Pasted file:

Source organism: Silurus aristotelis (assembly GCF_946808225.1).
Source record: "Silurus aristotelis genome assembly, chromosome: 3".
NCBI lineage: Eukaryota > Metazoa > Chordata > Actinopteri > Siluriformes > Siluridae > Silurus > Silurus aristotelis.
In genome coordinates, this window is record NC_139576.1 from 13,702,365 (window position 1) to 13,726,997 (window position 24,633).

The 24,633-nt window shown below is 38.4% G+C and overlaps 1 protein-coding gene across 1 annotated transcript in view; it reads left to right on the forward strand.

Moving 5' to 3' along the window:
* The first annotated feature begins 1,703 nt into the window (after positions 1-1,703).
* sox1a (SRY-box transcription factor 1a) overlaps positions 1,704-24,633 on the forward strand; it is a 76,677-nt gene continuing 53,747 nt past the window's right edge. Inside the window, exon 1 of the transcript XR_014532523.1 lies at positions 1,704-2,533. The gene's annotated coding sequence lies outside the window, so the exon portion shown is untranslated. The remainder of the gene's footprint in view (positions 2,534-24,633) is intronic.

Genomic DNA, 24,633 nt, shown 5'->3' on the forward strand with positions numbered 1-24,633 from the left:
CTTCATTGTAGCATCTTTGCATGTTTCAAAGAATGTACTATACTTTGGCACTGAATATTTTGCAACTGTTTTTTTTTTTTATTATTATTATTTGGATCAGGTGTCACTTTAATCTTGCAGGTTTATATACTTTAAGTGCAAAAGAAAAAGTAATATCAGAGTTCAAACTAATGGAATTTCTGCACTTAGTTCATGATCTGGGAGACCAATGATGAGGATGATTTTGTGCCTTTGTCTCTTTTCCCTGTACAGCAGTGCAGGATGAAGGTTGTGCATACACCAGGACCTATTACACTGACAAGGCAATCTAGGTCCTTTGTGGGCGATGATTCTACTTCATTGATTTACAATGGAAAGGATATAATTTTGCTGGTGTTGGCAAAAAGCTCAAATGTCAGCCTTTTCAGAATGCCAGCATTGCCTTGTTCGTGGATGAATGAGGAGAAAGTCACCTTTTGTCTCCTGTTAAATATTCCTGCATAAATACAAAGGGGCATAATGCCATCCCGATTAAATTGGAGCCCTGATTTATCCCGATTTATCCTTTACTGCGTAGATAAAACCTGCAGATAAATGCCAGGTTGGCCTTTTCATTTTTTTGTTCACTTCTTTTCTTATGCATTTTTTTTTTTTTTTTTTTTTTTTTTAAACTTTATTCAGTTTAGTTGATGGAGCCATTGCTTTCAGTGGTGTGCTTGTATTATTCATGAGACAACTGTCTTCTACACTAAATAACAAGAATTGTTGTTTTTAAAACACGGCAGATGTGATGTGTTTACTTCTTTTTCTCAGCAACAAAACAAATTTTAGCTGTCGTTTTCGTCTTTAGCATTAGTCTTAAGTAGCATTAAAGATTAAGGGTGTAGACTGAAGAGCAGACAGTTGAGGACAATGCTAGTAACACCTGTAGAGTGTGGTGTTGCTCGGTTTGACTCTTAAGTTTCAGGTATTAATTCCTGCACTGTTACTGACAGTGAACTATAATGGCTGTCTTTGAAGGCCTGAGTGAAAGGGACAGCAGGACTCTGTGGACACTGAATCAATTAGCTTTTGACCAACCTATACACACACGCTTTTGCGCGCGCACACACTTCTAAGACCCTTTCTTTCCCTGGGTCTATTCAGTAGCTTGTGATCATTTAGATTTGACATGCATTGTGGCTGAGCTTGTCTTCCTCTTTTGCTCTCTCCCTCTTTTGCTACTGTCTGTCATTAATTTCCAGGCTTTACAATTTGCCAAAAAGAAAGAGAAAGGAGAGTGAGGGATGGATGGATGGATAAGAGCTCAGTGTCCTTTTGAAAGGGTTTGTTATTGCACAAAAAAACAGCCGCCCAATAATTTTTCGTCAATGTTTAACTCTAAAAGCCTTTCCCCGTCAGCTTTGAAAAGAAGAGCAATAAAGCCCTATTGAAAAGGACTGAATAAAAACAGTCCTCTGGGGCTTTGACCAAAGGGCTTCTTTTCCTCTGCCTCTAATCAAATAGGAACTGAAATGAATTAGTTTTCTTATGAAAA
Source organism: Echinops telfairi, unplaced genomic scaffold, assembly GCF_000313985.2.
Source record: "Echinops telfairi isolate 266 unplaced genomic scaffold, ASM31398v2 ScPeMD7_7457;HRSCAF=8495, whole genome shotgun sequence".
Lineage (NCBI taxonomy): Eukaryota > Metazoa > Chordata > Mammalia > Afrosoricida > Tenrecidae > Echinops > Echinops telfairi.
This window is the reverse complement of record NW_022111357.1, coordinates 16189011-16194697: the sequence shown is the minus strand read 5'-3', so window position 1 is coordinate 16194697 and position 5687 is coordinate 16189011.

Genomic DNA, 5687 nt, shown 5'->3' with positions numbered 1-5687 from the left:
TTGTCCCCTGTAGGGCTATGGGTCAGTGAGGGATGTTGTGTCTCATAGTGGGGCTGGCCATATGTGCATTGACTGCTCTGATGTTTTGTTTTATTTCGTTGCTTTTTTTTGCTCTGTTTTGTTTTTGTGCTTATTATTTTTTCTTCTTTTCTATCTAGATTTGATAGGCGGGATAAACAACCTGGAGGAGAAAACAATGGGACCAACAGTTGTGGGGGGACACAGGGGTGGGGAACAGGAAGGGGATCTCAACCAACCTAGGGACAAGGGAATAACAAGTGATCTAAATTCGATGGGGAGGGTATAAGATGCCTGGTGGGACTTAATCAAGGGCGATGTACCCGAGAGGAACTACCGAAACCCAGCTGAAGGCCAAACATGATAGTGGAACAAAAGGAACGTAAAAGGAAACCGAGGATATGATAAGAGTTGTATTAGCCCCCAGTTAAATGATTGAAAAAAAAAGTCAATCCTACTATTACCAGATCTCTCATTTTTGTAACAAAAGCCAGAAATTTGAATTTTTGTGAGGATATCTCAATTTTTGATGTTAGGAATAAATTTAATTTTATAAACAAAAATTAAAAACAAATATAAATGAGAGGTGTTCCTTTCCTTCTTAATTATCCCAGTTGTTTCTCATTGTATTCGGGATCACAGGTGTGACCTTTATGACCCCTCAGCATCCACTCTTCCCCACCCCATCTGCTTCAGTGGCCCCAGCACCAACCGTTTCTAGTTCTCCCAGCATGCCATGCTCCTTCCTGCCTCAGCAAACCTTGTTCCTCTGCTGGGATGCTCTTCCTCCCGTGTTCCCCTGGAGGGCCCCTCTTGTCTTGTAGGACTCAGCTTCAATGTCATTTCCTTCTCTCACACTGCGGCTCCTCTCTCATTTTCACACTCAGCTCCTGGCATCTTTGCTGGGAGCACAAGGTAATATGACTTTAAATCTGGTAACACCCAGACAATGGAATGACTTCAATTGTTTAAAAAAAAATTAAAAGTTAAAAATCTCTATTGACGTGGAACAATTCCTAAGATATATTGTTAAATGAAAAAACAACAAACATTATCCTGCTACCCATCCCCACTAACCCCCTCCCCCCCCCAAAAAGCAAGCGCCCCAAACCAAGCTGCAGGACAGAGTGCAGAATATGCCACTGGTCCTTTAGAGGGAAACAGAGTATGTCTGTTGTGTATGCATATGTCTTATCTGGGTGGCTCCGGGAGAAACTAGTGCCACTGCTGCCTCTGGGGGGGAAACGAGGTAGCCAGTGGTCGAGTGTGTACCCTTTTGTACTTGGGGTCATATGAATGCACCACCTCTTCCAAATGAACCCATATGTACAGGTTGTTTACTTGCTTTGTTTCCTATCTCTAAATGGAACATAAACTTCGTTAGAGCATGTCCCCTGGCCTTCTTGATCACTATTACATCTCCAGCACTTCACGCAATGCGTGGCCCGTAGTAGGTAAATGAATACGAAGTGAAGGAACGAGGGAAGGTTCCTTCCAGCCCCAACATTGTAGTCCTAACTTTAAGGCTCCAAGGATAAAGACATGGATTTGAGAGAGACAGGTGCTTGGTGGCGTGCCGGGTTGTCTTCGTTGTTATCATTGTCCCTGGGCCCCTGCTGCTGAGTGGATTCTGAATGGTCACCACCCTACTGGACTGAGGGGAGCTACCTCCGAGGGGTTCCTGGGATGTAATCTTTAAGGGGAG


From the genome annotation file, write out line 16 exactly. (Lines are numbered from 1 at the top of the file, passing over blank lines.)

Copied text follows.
TTGTCCCCTGTAGGGCTATGGGTCAGTGAGGGATGTTGTGTCTCATAGTGGGGCTGGCCATATGTGCATTGACTGCTCTGATGTTTTGTTTTATTTCGTTGCTTTTTTTTGCTCTGTTTTGTTTTTGTGCTTATTATTTTTTCTTCTTTTCTATCTAGATTTGATAGGCGGGATAAACAACCTGGAGGAGAAAACAATGGGACCAACAGTTGTGGGGGGACACAGGGGTGGGGAACAGGAAGGGGATCTCAACCAACCTAGGGACAAGGGAATAACAAGTGATCTAAATTCGATGGGGAGGGTATAAGATGCCTGGTGGGACTTAATCAAGGGCGATGTACCCGAGAGGAACTACCGAAACCCAGCTGAAGGCCAAACATGATAGTGGAACAAAAGGAACGTAAAAGGAAACCGAGGATATGATAAGAGTTGTATTAGCCCCCAGTTAAATGATTGAAAAAAAAAGTCAATCCTACTATTACCAGATCTCTCATTTTTGTAACAAAAGCCAGAAATTTGAATTTTTGTGAGGATATCTCAATTTTTGATGTTAGGAATAAATTTAATTTTATAAACAAAAATTAAAAACAAATATAAATGAGAGGTGTTCCTTTCCTTCTTAATTATCCCAGTTGTTTCTCATTGTATTCGGGATCACAGGTGTGACCTTTATGACCCCTCAGCATCCACTCTTCCCCACCCCATCTGCTTCAGTGGCCCCAGCACCAACCGTTTCTAGTTCTCCCAGCATGCCATGCTCCTTCCTGCCTCAGCAAACCTTGTTCCTCTGCTGGGATGCTCTTCCTCCCGTGTTCCCCTGGAGGGCCCCTCTTGTCTTGTAGGACTCAGCTTCAATGTCATTTCCTTCTCTCACACTGCGGCTCCTCTCTCATTTTCACACTCAGCTCCTGGCATCTTTGCTGGGAGCACAAGGTAATATGACTTTAAATCTGGTAACACCCAGACAATGGAATGACTTCAATTGTTTAAAAAAAAATTAAAAGTTAAAAATCTCTATTGACGTGGAACAATTCCTAAGATATATTGTTAAATGAAAAAACAACAAACATTATCCTGCTACCCATCCCCACTAACCCCCTCCCCCCCCCAAAAAGCAAGCGCCCCAAACCAAGCTGCAGGACAGAGTGCAGAATATGCCACTGGTCCTTTAGAGGGAAACAGAGTATGTCTGTTGTGTATGCATATGTCTTATCTGGGTGGCTCCGGGAGAAACTAGTGCCACTGCTGCCTCTGGGGGGGAAACGAGGTAGCCAGTGGTCGAGTGTGTACCCTTTTGTACTTGGGGTCATATGAATGCACCACCTCTTCCAAATGAACCCATATGTACAGGTTGTTTACTTGCTTTGTTTCCTATCTCTAAATGGAACATAAACTTCGTTAGAGCATGTCCCCTGGCCTTCTTGATCACTATTACATCTCCAGCACTTCACGCAATGCGTGGCCCGTAGTAGGTAAATGAATACGAAGTGAAGGAACGAGGGAAGGTTCCTTCCAGCCCCAACATTGTAGTCCTAACTTTAAGGCTCCAAGGATAAAGACATGGATTTGAGAGAGACAGGTGCTTGGTGGCGTGCCGGGTTGTCTTCGTTGTTATCATTGTCCCTGGGCCCCTGCTGCTGAGTGGATTCTGAATGGTCACCACCCTACTGGACTGAGGGGAGCTACCTCCGAGGGGTTCCTGGGATGTAATCTTTAAGGGGAG